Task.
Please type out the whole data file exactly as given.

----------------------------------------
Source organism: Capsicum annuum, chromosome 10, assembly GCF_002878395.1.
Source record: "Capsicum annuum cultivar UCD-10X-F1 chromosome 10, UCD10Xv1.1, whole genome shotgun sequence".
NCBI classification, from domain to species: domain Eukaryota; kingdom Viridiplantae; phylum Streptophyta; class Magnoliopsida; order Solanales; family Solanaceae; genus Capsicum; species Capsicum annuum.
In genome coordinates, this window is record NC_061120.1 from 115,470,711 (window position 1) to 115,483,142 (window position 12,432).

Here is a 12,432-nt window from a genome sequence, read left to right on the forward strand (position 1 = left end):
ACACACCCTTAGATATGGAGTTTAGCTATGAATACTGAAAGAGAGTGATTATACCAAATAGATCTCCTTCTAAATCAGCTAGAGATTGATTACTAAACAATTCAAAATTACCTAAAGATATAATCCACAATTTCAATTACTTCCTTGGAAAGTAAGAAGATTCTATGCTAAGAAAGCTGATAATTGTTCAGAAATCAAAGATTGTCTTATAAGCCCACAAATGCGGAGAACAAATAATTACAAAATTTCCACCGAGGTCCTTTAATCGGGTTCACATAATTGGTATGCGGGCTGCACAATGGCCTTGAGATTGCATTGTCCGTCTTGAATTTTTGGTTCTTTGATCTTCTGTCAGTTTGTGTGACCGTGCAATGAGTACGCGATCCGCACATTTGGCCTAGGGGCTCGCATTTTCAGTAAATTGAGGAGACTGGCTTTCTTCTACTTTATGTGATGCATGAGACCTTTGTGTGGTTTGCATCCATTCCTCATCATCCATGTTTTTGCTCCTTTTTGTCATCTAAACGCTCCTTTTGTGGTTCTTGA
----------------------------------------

Source organism: Capsicum annuum, chromosome 10, assembly GCF_002878395.1.
Source record: "Capsicum annuum cultivar UCD-10X-F1 chromosome 10, UCD10Xv1.1, whole genome shotgun sequence".
NCBI classification, from domain to species: domain Eukaryota; kingdom Viridiplantae; phylum Streptophyta; class Magnoliopsida; order Solanales; family Solanaceae; genus Capsicum; species Capsicum annuum.
In genome coordinates, this window is record NC_061120.1 from 115,470,711 (window position 1) to 115,483,142 (window position 12,432).

Here is a 12,432-nt window from a genome sequence, read left to right on the forward strand (position 1 = left end):
ACACACCCTTAGATATGGAGTTTAGCTATGAATACTGAAAGAGAGTGATTATACCAAATAGATCTCCTTCTAAATCAGCTAGAGATTGATTACTAAACAATTCAAAATTACCTAAAGATATAATCCACAATTTCAATTACTTCCTTGGAAAGTAAGAAGATTCTATGCTAAGAAAGCTGATAATTGTTCAGAAATCAAAGATTGTCTTATAAGCCCACAAATGCGGAGAACAAATAATTACAAAATTTCCACCGAGGTCCTTTAATCGGGTTCACATAATTGGTATGCGGGCTGCACAATGGCCTTGAGATTGCATTGTCCGTCTTGAATTTTTGGTTCTTTGATCTTCTGTCAGTTTGTGTGACCGTGCAATGAGTACGCGATCCGCACATTTGGCCTAGGGGCTCGCATTTTCAGTAAATTGAGGAGACTGGCTTTCTTCTACTTTATGTGATGCATGAGACCTTTGTGTGGTTTGCATCCATTCCTCATCATCCATGTTTTTGCTCCTTTTTGTCATCTAAACGCTCCTTTTGTGGTTCTTGA